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The Great War (1914-1918) Forum

Remembered Today:

Trooping Season


David T

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Can members clarify when the trooping season for India & the Far East would usually begin and end?

My researches would suggest, perhaps, November through to April, with regiments in India sending detachments to hill stations in the Himalayan foothills to avoid the hot season from May, returning any time from late September onwards.

I've never come across anything in writing that clarifies when replacement and reinforcements were usually sent to India, how many trooping ships might leave the UK during the trooping season, and whether or not they usually made more than one round trip during the season. Clarification would be greatly appreciated.

David T.

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David

I have seen mentions (though not official) that the trooping season was September to late March, the 'cold' season.

Dave

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Did you know that due to the trooping season that some soldiers would do 'a year for nowt This usually happend if you missed one season you had to wait for the next. But even harder was the fact that soldiers were never sent home early. Meaning if your time finished a day after the last Boat of the trooping season you hade to wait for the first of the next year.

This awfull situation was abolished by Hore Belisha the Secretery For war in the 30s

Arnie

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October outbound from UK, March homebound are the shoulders of the trooping season.

The potential extra year was in the contract, and not small print either. In as much as the soldier could expect the army to honour its obligations [many] to him , he could expect to have to honour his.

The extra year did, of course, reduce his reserve service.

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Re time served

Where did “Roll on my seven and five”

meaning ‘seven years before the colours and five of them in India’

fit into all this?

Regards

Michael D.R.

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I have not heard the expression.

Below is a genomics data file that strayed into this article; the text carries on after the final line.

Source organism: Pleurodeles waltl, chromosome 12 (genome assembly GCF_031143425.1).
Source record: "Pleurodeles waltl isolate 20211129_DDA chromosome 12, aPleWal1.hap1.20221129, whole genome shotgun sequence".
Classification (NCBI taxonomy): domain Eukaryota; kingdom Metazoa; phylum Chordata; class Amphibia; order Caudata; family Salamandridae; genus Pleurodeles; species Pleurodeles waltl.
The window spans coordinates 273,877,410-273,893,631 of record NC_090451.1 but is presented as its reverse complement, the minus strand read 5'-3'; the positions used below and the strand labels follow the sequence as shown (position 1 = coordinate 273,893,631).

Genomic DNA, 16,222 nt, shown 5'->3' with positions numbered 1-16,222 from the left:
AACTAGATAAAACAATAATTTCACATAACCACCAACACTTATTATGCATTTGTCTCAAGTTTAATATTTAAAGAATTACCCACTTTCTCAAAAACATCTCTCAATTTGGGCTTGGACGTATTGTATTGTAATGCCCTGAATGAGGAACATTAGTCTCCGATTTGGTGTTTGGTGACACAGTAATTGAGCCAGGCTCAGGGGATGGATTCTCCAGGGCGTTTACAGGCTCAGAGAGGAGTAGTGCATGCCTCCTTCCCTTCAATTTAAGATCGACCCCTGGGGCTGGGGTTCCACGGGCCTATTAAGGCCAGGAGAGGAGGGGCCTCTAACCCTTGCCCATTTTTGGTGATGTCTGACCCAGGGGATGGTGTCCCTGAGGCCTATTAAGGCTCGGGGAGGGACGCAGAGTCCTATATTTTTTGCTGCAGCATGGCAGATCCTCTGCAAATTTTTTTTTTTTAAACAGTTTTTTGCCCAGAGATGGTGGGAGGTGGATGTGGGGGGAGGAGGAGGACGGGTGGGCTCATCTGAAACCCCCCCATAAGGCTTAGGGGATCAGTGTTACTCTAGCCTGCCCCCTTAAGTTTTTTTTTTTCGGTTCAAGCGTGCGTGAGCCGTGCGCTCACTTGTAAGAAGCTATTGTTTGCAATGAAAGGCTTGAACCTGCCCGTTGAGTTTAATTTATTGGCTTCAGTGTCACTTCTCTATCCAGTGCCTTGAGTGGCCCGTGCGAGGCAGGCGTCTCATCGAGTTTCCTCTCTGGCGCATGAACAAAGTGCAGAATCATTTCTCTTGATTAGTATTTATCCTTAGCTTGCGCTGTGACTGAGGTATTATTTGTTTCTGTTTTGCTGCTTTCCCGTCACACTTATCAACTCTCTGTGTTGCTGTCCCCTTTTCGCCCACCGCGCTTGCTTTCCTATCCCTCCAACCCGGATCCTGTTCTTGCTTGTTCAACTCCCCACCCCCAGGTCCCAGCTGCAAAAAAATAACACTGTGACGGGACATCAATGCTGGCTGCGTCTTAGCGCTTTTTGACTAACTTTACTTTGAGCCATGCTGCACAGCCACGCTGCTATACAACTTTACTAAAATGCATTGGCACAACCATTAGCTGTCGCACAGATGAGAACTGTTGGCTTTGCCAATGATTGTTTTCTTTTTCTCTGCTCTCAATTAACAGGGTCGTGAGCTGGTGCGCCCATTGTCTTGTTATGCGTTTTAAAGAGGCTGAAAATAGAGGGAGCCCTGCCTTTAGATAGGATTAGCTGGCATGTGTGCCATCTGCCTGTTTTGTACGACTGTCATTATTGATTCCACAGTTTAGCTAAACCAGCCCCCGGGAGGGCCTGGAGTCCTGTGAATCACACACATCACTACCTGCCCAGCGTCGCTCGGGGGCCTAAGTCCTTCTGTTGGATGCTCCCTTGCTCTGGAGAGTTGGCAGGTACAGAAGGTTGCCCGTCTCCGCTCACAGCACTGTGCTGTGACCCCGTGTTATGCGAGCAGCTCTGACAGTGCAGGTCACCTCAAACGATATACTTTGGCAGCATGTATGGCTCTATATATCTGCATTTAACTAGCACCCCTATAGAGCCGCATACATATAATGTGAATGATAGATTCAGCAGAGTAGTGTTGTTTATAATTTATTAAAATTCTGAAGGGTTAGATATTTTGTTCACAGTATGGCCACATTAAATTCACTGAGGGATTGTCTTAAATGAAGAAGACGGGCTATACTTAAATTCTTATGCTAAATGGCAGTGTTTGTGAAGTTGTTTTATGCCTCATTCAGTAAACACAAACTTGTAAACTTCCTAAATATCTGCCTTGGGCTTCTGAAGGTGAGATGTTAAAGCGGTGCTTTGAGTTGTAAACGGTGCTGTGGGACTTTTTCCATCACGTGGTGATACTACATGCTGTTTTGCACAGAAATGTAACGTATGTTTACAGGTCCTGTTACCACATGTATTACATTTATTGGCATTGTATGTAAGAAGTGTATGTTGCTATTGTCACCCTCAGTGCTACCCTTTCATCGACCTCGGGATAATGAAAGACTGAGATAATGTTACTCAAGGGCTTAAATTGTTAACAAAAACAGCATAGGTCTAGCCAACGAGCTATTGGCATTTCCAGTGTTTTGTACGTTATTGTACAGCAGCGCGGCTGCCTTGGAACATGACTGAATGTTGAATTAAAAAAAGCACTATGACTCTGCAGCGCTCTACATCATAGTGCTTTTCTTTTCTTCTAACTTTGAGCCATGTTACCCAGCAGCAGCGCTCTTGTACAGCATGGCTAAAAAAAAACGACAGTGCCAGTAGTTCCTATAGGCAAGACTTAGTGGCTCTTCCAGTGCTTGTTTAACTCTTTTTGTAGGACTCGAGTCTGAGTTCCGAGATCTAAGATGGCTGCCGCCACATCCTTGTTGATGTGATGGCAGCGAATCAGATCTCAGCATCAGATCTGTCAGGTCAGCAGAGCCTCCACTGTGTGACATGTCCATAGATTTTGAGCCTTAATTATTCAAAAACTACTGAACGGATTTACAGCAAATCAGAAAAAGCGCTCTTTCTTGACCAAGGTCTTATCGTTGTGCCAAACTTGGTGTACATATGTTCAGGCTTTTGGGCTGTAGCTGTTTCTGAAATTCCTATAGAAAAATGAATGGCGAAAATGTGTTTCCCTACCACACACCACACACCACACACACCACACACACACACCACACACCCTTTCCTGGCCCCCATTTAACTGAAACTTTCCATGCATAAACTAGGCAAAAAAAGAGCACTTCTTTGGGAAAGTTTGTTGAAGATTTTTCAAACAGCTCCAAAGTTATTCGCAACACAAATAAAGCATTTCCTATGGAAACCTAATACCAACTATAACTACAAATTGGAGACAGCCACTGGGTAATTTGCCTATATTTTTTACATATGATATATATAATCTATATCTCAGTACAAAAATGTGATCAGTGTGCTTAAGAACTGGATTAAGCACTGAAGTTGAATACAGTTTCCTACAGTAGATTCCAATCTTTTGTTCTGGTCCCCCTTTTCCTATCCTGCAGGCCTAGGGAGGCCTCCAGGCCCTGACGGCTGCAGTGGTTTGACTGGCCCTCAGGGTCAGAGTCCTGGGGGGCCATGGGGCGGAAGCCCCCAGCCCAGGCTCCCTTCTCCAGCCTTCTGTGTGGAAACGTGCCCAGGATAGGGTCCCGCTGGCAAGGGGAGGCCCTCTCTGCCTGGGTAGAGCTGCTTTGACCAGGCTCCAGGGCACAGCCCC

Among the many and various Terms of Engagement, an infantryman serving in 1914 on Aug 4th was probably one who enlisted to serve seven years with the colours [eight in war or if overseas] and the balance as a civilian in the reserve, on half pay, paid as a considerable lump sum each quarter day.

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Many thanks to those who have replied. It confirms, more or less, my understanding of the situation. Given that each journey would be six weeks, at least, I wonder if anyone can clarify whether or not the troop ships made two round trips during the trooping season? If so, it would suggest that drafts would have been received in, and returned from India each December and, again, in March.

David T.

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Thanks for the comment LB1418

The phrase comes not from a military, but a social history called ‘Plain Tales from the Raj’ edited by Charles Allen [chapter 15 ‘The Barracks’] and is almost certainly post WWI

It is not absolutely clear who is being quoted but I suspect that it was someone called Ed Davies who served in the Dorsets from 1924 to 1936

My question was really aimed at ascertaining whether or not it was pre or post the Hore Belisha reforms previously referred to

The context is

“Towards the end of their tour of duty the men would become utterly apathetic………….

No matter what little problem arose, they would meet it with, ‘Roll on the boat, roll on the boat.’……………Another over-used phrase was ‘Roll on my seven and five.’

Regards

Michael D.R.

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Seven and five means seven with the Colours and five with the reserve

Langley

Weather it was in the contract or not the soldiers always refered to it as a year for nowt. It was the cause of a number of disorderly out breaks at the transit camp at Deolalli ( spelling)

Arnie

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